This post originally appeared at Yes! Magazine.
Sasja Beslik, head of sustainable finance at Nordea, one of the largest banks in Europe, recently traveled to the Standing Rock Sioux Reservation on a fact-finding mission. Originally from Bosnia, Beslik has seen his share of war and says that the Oceti Sakowin Camp reminded him of a war zone.
Beslik says Nordea’s customers pressured the bank to investigate the situation. “My bank has received hundreds of emails and Facebook messages. It’s like a storm that is pushing the bank in a direction that the bank then needs to act on,” says Beslik. He says activism aimed at banks is common in Europe.
But the Standing Rock movement has brought a wave of financial rabble-rousing to the United States, and Beslik is just one of many people who believe it can strengthen the greater movement for divestment from fossil fuels, which is growing quickly. In just over a year, the value of the funds and other investments committed to selling off these assets has jumped to $5.2 trillion.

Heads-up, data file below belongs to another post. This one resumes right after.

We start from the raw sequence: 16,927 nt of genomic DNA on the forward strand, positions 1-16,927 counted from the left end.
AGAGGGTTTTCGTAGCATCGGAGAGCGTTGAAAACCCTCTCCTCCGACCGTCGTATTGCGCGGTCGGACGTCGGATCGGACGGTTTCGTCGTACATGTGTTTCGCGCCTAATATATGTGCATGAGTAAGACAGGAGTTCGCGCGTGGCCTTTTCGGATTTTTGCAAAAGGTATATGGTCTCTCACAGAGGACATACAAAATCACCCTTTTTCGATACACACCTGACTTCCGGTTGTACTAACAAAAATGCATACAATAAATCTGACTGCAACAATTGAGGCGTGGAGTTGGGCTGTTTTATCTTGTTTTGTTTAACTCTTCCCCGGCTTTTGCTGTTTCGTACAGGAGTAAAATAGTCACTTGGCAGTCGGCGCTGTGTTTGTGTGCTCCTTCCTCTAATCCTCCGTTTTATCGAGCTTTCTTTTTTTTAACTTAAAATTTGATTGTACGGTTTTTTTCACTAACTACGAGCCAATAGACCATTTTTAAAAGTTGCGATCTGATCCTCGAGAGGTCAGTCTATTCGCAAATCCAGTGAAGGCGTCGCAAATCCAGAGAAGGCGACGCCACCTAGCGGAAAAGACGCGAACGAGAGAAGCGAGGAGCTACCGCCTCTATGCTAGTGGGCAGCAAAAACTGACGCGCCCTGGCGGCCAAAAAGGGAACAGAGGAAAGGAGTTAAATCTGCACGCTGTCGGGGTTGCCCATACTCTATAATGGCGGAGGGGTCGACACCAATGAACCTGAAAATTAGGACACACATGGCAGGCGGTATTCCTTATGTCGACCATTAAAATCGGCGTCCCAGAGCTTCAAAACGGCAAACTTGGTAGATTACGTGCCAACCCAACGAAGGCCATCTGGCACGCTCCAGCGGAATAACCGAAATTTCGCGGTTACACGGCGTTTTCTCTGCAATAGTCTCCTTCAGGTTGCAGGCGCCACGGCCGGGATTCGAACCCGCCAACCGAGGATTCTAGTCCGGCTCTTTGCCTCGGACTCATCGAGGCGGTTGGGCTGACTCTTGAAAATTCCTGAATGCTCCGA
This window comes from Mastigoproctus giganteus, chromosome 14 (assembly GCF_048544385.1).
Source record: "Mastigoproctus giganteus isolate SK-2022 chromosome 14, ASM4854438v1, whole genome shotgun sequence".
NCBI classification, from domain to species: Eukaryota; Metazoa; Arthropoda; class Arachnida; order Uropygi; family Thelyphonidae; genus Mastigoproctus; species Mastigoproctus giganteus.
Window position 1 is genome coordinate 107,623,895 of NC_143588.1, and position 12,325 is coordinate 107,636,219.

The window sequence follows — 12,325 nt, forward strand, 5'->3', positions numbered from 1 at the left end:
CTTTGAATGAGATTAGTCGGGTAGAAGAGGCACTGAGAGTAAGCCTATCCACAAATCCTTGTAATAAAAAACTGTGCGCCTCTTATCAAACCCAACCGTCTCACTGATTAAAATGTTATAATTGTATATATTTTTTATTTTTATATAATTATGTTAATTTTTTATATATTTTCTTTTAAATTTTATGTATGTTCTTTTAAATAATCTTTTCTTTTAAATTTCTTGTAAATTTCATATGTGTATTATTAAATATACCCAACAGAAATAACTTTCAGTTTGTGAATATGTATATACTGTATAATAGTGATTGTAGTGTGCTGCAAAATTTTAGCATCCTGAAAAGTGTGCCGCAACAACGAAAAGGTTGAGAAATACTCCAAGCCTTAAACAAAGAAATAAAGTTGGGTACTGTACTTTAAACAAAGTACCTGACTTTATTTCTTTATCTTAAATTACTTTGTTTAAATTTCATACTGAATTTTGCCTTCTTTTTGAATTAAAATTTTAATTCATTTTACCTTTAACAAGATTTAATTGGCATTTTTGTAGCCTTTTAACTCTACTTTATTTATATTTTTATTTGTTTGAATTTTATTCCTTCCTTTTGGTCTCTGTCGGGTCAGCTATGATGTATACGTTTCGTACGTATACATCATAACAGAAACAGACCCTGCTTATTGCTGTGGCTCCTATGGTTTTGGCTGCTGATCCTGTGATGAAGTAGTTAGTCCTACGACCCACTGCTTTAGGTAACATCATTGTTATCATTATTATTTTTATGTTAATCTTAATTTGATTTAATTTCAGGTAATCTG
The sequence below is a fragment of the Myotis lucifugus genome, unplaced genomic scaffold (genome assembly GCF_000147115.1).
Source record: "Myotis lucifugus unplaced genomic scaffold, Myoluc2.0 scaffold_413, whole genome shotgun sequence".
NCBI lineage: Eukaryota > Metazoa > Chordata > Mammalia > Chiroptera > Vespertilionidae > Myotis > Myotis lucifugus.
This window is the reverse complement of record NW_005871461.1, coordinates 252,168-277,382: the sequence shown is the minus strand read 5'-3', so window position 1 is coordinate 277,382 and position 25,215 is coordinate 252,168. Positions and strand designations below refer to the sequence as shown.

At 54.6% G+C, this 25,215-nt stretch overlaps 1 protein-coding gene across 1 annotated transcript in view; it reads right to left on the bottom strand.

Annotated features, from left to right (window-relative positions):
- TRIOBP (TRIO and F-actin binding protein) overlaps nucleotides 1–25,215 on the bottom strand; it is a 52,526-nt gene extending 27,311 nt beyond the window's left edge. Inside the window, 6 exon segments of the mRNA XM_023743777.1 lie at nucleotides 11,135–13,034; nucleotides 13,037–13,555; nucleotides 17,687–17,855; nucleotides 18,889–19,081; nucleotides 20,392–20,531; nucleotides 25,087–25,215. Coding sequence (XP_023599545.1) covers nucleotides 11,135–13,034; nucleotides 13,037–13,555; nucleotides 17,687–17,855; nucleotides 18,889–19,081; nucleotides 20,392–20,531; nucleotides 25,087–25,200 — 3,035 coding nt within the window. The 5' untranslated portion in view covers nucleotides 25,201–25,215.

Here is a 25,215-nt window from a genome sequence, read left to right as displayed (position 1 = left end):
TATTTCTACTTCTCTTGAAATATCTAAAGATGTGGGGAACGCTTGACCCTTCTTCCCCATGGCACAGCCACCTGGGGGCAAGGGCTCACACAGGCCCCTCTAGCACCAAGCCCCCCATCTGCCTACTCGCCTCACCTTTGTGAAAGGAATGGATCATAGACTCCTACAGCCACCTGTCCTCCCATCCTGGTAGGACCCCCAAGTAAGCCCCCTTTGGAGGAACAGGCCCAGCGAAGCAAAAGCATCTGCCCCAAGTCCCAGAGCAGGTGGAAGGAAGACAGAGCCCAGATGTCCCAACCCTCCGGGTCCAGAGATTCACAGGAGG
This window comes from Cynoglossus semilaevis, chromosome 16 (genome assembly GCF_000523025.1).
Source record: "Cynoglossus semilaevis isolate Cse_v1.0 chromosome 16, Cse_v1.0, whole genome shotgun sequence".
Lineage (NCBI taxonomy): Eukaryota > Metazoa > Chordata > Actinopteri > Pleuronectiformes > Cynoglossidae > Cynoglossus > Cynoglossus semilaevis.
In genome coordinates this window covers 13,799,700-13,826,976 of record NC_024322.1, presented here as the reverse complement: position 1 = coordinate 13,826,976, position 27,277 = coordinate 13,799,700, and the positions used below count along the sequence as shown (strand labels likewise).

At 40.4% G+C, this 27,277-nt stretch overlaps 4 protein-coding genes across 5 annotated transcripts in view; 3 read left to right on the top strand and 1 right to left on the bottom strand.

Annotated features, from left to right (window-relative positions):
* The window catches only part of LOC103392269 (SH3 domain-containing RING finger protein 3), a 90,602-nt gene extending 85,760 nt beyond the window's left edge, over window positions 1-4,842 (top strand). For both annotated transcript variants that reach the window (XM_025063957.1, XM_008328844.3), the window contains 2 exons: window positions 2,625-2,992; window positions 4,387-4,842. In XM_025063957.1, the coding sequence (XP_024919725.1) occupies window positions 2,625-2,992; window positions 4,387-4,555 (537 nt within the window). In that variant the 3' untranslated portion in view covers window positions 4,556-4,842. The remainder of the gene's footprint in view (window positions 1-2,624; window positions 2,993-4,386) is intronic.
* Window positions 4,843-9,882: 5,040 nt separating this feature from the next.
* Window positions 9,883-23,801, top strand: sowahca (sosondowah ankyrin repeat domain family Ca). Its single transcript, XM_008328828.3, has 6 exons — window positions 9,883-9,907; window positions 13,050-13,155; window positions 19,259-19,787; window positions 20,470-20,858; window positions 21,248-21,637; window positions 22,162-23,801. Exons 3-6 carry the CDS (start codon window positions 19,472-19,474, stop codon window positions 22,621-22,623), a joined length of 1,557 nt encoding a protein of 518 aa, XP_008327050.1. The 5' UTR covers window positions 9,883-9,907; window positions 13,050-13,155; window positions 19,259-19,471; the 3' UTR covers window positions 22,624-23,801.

Think of divestment as the opposite of investment. By convincing firms to sell off stocks, bonds and other investment assets in companies involved in extracting fossil fuels, activists hope to make it more difficult for these companies to get financing.
To prevent future projects like the Dakota Access pipeline, Beslik hopes that divestment advocates become more organized and “corporate” in their approach. “The world doesn’t need more oil,” he says. “The guys with good organization are the ones who win the revolution.”